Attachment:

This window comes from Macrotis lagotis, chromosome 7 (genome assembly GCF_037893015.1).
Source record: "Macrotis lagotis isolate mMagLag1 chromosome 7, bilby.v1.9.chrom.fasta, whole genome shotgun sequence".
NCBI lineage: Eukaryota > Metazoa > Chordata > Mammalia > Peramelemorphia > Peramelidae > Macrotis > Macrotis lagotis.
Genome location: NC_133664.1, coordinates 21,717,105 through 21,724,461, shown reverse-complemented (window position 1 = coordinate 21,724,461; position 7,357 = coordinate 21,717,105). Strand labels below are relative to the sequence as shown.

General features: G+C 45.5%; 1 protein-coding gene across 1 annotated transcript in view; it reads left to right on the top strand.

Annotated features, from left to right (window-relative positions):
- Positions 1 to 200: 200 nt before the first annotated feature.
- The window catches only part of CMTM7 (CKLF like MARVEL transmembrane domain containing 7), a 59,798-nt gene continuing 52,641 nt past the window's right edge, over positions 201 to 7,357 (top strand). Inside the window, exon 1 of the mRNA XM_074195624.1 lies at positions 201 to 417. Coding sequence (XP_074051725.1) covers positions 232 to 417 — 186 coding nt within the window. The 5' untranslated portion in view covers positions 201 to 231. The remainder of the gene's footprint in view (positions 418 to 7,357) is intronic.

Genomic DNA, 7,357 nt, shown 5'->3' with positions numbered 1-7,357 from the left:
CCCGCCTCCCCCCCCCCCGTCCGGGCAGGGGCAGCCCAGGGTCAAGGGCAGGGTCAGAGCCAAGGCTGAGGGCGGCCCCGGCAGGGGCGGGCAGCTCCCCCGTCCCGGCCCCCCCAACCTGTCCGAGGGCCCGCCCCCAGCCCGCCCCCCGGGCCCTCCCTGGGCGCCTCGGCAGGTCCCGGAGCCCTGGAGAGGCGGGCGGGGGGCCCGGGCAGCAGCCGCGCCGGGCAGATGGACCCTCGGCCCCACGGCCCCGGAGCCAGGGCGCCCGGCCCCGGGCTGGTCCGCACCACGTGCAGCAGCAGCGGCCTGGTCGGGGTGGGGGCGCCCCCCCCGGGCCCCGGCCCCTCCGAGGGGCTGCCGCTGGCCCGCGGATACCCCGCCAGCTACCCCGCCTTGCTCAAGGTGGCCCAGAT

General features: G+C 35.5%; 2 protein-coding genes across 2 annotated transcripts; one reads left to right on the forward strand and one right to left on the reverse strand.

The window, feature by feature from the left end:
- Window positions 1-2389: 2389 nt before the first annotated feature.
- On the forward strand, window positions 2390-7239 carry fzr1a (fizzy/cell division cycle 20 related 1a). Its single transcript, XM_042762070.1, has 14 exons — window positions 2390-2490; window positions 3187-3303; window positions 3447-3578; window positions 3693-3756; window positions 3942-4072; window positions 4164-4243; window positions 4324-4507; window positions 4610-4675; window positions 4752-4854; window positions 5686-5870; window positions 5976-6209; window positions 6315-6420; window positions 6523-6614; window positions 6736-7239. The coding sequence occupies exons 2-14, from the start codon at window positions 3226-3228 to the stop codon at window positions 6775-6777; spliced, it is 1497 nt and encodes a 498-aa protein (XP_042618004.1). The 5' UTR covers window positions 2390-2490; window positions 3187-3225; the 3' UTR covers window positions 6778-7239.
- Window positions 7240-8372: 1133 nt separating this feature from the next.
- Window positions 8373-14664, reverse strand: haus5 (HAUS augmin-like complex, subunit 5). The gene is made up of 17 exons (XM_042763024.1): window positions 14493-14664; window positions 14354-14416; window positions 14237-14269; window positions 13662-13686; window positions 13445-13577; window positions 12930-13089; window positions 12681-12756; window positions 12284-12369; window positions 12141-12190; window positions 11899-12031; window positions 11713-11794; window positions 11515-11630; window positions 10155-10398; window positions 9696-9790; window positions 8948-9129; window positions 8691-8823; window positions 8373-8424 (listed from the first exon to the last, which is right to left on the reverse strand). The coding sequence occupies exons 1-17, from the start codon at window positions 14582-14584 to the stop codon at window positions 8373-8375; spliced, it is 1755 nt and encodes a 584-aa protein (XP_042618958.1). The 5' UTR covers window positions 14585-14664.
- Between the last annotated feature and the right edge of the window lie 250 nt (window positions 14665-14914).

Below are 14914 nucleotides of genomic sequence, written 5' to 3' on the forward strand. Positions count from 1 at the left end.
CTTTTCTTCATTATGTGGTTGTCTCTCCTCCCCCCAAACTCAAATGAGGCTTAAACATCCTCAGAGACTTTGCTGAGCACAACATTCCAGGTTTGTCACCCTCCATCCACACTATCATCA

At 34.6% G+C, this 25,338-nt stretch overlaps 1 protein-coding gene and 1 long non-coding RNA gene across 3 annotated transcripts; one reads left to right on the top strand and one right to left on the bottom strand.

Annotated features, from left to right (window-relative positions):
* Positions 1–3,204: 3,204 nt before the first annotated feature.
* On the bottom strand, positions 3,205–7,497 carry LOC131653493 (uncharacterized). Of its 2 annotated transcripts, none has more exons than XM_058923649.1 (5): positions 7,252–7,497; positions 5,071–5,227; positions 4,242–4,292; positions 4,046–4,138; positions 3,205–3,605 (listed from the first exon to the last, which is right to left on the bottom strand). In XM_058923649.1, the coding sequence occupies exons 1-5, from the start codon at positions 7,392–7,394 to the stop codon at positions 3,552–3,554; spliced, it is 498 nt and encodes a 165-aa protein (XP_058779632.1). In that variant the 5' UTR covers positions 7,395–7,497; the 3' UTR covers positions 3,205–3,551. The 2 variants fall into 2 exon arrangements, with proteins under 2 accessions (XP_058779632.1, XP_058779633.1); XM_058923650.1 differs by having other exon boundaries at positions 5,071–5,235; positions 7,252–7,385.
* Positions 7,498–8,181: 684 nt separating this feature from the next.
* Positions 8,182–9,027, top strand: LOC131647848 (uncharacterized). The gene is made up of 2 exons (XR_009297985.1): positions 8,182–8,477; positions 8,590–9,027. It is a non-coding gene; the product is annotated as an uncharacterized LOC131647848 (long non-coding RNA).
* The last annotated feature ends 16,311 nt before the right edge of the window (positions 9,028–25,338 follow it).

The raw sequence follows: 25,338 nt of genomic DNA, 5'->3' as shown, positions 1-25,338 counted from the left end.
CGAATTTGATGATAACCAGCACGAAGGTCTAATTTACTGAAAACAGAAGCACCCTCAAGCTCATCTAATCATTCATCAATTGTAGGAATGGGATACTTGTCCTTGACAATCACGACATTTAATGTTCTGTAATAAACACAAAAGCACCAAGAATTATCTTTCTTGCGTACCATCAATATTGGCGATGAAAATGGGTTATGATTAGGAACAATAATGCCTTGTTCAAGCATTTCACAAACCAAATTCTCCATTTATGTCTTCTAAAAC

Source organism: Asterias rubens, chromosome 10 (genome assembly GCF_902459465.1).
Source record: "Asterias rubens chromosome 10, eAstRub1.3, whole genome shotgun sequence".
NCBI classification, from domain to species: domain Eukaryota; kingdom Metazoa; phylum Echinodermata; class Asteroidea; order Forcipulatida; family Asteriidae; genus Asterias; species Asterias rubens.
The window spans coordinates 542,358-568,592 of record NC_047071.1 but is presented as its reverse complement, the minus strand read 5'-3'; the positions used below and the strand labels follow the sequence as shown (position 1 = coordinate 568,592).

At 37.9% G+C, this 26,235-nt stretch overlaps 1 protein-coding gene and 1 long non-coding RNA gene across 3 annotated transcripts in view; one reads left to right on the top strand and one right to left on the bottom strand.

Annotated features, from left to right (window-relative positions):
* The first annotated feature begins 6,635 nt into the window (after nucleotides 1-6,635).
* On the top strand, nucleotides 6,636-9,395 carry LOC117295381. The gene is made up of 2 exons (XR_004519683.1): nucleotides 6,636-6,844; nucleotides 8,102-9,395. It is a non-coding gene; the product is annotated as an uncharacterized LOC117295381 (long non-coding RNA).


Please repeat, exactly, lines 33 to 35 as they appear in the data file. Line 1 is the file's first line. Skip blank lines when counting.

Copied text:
At 37.9% G+C, this 26,235-nt stretch overlaps 1 protein-coding gene and 1 long non-coding RNA gene across 3 annotated transcripts in view; one reads left to right on the top strand and one right to left on the bottom strand.

Annotated features, from left to right (window-relative positions):
* The first annotated feature begins 6,635 nt into the window (after nucleotides 1-6,635).